MARK TWAIN'S HARTFORD HOME.
To the Editor of The New York Times:
In The Hartford Courant of March 30 there appeared on the first page protests from "people of national reputation *** over the threatened destruction of Mark Twain's home in Hartford, a literary and historic landmark, which the Society of Connecticut Artists is doing its utmost to save. Letters from every quarter of the country are daily swamping the society's headquarters at 92 Pratt Street, showing what a storm of indignation has been aroused by the proposed desecration."
It seems particularly fitting that this plan should be carried out successfully. We have few enough memorials of great artists and thinkers. Of Mark Twain there is the one at his birthplace, Hannibal, Mo., but it is said that the house called Stonyfield [sic], at Reading [sic], is falling into ruin. It is very likely that many may agree with President G. L. Mackintosh of Wabash College, Crawfordsville, Ind., who wrote:
"I think this a worthy effort. We are too careless in this country in preserving our ancient landmarks."
This movement is being led by Nunzio Vayana, Secretary of Connecticut Artists. It has point now aside from the danger of the destruction of the charming Twain home, for Nov. 30 will be the eighty-fifth anniversary of the birth of Twain, and this year is also the tenth anniversary of his death. And, perhaps, Twain's "A Connecticut Yankee at King Arthur's Court" would be a sufficient reason for the preservation of the Hartford house. The best reason of all, though, is Mark Twain's lasting power to win our first and second year high school pupils, especially those of foreign or limited background, to an enjoyment of books and even libraries. For these reasons this project seems an admirable plan to cultivate our appreciation and reverence and as one means for keeping fresh the memory of Mark Twain, who still helps to keep the world young.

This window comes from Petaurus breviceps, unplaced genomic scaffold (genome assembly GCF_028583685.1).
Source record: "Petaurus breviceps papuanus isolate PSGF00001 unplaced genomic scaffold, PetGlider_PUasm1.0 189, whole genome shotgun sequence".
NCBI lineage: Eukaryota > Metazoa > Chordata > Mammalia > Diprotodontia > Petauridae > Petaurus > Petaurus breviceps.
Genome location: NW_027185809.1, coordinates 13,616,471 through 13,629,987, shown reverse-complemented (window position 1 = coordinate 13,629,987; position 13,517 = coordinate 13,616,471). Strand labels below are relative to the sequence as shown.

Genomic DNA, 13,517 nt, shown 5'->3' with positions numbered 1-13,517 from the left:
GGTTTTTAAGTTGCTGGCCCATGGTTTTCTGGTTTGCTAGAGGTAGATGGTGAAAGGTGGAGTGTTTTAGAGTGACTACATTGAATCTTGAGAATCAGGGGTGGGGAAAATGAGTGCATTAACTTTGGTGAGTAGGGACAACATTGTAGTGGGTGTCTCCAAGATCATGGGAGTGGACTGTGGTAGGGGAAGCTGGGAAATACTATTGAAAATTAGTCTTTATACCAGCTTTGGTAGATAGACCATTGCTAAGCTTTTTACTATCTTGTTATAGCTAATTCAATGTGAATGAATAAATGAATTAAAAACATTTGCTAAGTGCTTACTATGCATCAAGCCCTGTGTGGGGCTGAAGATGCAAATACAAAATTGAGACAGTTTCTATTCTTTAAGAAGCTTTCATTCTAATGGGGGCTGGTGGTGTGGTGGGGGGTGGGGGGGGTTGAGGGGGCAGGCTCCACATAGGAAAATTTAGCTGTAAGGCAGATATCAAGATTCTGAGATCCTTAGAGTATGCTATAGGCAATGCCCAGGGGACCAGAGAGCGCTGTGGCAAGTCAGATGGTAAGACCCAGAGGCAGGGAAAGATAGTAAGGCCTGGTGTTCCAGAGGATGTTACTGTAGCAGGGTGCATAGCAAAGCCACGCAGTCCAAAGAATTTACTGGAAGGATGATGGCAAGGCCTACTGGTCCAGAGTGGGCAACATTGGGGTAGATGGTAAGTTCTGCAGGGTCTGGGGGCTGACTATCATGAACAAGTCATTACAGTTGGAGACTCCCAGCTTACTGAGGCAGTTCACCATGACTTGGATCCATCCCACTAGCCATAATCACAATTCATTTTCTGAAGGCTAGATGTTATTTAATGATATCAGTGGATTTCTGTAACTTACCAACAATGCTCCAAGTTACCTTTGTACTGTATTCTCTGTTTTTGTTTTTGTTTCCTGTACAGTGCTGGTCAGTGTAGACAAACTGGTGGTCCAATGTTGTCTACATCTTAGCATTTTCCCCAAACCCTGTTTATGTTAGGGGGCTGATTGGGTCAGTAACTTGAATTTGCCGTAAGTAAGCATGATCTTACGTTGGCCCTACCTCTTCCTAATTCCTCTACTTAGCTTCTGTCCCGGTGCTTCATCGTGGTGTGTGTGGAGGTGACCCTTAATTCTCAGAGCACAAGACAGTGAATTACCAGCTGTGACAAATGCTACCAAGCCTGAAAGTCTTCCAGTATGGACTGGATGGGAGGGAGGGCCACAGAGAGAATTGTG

As a practical way of realizing such a project would it not be feasible fro the Society of Connecticut Artists to ask United States Commissioner Claxton to request the co-operation of all the State Commissioners of Education in setting a Mark Twain Memorial Week with a program of appropriate topics, leading to a penny-or-more drive in each school, the funds from which to be the gift of the children of the United States for the future school children?
JOHN L. FOLEY.
New York, March 29, 1920
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